The Department of Homeland Security will see a $911 million budget scale-back for infrastructure and network protection funds and other federal cybersecurity accounts under sequestration.
Experts say that research grants, forensic equipment for cybercrime investigation, and supplementary corporate security assistance may be greatly affected, but they expect that funding for front-line security will not be diminished, according to NextGov.
Christopher Bronk, a fellow in information technology policy at Rice University, shared that national laboratories conducting studies on grid security may be the biggest victims.
He added, that support for industrial control systems and power companies would also dwindle without fiscal support from the Department of Energy.
Ray Bjorklund, chief knowledge officer at federal sector market research firm Deltek, said that the activation of sequestration may equally decrease the volume of agency accounts but agencies could also prioritize projects depending on their relevance.
However, because of the subjective nature of prioritization, cyberdefense programs may still be affected Bjorklund warned.
On the other hand, the sequestration planning document revealed that wartime cybersecurity procedures may remain intact.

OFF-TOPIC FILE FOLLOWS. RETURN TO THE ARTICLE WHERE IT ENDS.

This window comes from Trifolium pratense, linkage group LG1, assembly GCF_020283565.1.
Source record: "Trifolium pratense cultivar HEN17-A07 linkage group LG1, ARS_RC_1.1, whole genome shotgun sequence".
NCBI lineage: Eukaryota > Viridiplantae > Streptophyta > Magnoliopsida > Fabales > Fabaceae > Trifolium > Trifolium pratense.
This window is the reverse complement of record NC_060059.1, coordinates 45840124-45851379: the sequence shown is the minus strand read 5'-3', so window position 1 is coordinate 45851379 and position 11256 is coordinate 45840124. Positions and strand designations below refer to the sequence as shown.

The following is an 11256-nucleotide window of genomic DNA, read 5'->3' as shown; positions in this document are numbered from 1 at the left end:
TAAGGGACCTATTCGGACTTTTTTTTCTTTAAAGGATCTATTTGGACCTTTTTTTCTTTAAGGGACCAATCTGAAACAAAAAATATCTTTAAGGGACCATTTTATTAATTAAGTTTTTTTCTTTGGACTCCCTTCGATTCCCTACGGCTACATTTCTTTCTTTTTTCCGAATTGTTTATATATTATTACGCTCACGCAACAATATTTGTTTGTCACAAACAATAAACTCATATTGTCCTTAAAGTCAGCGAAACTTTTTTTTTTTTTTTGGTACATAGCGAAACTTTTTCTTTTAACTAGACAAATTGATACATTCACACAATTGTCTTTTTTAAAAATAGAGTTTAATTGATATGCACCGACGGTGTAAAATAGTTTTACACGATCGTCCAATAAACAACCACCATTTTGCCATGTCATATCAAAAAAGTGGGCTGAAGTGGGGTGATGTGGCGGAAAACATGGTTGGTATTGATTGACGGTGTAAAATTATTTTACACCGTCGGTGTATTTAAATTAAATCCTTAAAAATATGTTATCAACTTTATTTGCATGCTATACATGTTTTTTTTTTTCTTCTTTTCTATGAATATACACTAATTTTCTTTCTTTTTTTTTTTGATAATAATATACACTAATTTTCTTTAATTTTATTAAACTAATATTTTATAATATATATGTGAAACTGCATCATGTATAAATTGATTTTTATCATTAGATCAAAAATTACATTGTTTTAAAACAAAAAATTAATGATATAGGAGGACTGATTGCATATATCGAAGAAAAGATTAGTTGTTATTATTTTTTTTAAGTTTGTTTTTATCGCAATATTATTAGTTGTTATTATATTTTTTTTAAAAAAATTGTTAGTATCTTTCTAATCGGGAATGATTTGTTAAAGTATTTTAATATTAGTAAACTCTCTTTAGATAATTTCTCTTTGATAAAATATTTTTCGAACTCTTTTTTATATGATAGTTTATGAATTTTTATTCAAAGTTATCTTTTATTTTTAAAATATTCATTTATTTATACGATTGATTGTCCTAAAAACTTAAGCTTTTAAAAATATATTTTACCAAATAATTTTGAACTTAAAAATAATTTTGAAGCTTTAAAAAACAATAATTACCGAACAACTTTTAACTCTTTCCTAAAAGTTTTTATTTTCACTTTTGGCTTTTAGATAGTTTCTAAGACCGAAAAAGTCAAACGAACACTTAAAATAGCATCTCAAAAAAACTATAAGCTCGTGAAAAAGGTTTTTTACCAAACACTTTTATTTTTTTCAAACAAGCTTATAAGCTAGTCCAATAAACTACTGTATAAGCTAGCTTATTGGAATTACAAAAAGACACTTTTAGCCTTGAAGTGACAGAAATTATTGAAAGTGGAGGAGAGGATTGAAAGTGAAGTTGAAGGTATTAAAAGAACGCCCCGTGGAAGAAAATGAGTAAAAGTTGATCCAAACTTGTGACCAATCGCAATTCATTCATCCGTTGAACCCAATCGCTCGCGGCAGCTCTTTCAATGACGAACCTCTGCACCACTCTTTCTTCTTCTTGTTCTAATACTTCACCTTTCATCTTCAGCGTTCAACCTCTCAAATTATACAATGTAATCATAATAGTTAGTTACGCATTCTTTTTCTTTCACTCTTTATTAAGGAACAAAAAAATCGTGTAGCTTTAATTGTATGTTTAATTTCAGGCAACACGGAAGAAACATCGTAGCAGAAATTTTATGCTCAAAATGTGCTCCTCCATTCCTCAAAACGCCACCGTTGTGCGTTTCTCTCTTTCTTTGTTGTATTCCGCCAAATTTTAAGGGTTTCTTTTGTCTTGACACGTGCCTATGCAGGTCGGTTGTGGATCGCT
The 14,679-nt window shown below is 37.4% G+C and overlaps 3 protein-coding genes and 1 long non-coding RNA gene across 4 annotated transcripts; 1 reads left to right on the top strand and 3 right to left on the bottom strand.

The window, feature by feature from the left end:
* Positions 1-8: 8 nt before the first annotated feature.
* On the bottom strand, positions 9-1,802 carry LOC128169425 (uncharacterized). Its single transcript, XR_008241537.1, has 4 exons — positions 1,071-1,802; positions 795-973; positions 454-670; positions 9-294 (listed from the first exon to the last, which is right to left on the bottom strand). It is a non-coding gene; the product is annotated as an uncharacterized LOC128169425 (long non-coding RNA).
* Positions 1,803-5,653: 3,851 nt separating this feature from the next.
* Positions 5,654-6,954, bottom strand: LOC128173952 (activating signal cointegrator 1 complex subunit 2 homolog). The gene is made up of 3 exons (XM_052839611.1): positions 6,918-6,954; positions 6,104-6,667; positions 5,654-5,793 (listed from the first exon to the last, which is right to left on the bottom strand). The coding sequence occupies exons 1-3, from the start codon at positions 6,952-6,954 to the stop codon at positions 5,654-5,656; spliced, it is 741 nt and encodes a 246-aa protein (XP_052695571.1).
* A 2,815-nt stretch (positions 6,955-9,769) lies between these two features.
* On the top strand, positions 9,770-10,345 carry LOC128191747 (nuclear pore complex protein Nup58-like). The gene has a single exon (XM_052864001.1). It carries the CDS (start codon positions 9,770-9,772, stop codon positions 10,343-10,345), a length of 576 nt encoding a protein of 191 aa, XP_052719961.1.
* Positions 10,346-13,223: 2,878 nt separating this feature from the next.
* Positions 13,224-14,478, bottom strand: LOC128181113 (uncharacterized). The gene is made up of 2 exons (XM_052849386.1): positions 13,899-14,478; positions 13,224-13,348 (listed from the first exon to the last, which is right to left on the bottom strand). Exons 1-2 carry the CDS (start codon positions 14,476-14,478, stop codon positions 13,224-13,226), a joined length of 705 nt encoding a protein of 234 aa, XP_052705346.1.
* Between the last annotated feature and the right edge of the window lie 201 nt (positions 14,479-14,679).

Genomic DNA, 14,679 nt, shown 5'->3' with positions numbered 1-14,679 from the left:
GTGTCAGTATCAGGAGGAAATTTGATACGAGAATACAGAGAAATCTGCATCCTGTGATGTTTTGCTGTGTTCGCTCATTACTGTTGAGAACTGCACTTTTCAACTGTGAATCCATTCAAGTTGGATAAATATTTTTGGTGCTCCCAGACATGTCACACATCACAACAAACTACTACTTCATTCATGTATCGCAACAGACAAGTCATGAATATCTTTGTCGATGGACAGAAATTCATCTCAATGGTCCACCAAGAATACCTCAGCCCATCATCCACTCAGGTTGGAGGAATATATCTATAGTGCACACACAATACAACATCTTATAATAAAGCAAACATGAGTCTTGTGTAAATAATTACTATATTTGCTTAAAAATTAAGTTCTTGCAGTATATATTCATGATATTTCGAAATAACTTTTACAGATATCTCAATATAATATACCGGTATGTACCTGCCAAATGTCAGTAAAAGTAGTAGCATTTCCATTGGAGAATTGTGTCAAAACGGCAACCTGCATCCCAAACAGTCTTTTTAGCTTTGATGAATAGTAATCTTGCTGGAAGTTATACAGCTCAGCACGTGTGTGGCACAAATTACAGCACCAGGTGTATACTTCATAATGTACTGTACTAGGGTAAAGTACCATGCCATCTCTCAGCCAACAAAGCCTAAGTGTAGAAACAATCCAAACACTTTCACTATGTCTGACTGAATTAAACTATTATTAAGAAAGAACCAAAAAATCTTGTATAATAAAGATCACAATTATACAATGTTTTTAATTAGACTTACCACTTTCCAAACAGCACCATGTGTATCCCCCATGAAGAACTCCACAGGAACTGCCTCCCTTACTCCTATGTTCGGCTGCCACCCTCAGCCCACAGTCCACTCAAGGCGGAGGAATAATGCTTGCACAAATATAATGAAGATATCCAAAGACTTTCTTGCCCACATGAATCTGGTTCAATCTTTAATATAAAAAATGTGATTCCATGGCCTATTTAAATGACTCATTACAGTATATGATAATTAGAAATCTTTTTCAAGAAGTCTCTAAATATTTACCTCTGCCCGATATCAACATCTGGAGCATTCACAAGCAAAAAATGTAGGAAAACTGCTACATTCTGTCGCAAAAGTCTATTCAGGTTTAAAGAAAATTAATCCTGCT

Bronk said that the National Security Agency may also surpass the cost-cutting measures since it is concerned with cyberespionage and assists DHS and other U.S. Cyber Command programs.
But the stability of Cyber Command hiring and long-term cultivation of offensive cyber weapons is still undetermined.
Sequestration is also expected to affect preparedness of reserve units, delayed procurement of new facilities and equipment, as well as a decrease of equipment repair, military research, and base services.
Jim Lewis, a cybersecurity researcher at the Center for Strategic and International Studies, is confident that Congress will reach a budget settlement before December ends because lawmakers from both parties are hesitant to let sequestration occur.